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    Multiple Sclerosis: Medicines for Muscle Stiffness and Tremors - Topic Overview

    Spasticity

    Several medicines may be used to treat muscle stiffness (spasticity) caused by multiple sclerosis (MS).

    • Baclofen (Lioresal) is the drug of choice for spasticity. It is available in tablets or by delivery through a pump implanted in the lower spinal area. Pump delivery is effective for those with severe spasticity.
    • Tizanidine (Zanaflex) is a drug similar to baclofen. It is available in tablet form.
    • Dantrolene (Dantrium) is also effective. But it may cause muscle weakness, which limits the number of people who can use it. Other side effects may include nausea, vomiting, lack of hunger (anorexia), and, with high dosages or prolonged use, liver damage.
    • Gabapentin (Neurontin) may help relieve pain as well as spasticity. It is usually very well tolerated and causes few side effects.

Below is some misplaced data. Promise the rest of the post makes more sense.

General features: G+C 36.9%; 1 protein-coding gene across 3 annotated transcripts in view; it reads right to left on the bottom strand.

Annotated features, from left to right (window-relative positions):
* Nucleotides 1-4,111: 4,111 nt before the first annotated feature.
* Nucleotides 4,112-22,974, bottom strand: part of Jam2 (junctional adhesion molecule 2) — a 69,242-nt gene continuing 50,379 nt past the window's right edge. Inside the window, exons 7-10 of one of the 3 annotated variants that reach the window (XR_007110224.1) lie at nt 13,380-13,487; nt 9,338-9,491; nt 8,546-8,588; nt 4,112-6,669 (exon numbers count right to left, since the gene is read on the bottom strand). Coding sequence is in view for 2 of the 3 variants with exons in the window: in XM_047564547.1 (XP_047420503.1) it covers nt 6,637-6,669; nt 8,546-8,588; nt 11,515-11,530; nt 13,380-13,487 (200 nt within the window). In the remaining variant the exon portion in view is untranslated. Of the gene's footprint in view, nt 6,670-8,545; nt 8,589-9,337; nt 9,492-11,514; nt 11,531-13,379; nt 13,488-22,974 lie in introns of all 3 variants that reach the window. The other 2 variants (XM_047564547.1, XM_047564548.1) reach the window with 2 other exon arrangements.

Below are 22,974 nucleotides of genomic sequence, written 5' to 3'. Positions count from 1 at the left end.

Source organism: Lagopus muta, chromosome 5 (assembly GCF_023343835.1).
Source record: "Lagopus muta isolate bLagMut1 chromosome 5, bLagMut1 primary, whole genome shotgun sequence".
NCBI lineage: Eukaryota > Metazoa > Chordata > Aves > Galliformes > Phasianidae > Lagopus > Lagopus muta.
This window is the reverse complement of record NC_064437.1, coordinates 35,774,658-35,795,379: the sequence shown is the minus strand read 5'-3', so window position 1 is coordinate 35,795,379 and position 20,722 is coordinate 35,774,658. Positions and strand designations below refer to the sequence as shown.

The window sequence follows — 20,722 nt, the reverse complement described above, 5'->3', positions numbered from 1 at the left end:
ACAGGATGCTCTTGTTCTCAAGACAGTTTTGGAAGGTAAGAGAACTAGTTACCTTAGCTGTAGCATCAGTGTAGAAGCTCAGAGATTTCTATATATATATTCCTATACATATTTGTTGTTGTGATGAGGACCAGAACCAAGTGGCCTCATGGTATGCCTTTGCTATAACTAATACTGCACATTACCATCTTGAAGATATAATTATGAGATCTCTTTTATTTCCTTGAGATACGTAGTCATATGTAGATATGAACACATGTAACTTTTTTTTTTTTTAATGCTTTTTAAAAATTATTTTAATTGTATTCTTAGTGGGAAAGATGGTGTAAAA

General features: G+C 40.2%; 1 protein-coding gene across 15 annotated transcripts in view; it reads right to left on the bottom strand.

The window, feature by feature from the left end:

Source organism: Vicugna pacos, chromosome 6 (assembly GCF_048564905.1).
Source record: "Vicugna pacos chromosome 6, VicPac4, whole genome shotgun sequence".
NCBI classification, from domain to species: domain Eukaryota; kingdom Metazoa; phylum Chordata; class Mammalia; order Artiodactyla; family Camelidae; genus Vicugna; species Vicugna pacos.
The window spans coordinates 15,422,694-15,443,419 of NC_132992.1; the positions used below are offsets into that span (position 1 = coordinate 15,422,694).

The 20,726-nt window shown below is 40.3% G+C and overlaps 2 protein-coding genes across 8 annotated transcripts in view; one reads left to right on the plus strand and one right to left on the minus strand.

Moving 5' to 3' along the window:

• Diazepam (Valium) and clonazepam (Klonopin) relieve both spasticity and anxiety but may cause side effects such as dizziness, drowsiness, and confusion.
    • Injection of botulinum toxin (Botox) may provide relief in some cases.1

    Often a combination of these medicines given in small doses is better tolerated and more effective than a larger dose of a single medicine.

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    Some forms of natural or man-made substances related to marijuana, called cannabinoids, may help relieve spasticity.

    Tremor

    Carbamazepine (Tegretol), which is a seizure medicine, benzodiazepines such as diazepam (Valium) and clonazepam (Klonopin), and beta-blockers, especially propranolol (Inderal), may have some benefit in treating tremors caused by MS.

    Severe tremors are very hard to treat. If they do not respond to medicine, surgery may be needed.

    The U.S. Food and Drug Administration (FDA) has issued a warning on seizure medicines and the risk of suicide and suicidal thoughts. The FDA does not recommend that people stop using these medicines. Instead, people who take seizure medicine should be watched closely for warning signs of suicide. People who take seizure medicine and who are worried about this side effect should talk to a doctor.

    WebMD Medical Reference from Healthwise

    Last Updated: May 22, 2014
    This information is not intended to replace the advice of a doctor. Healthwise disclaims any liability for the decisions you make based on this information.
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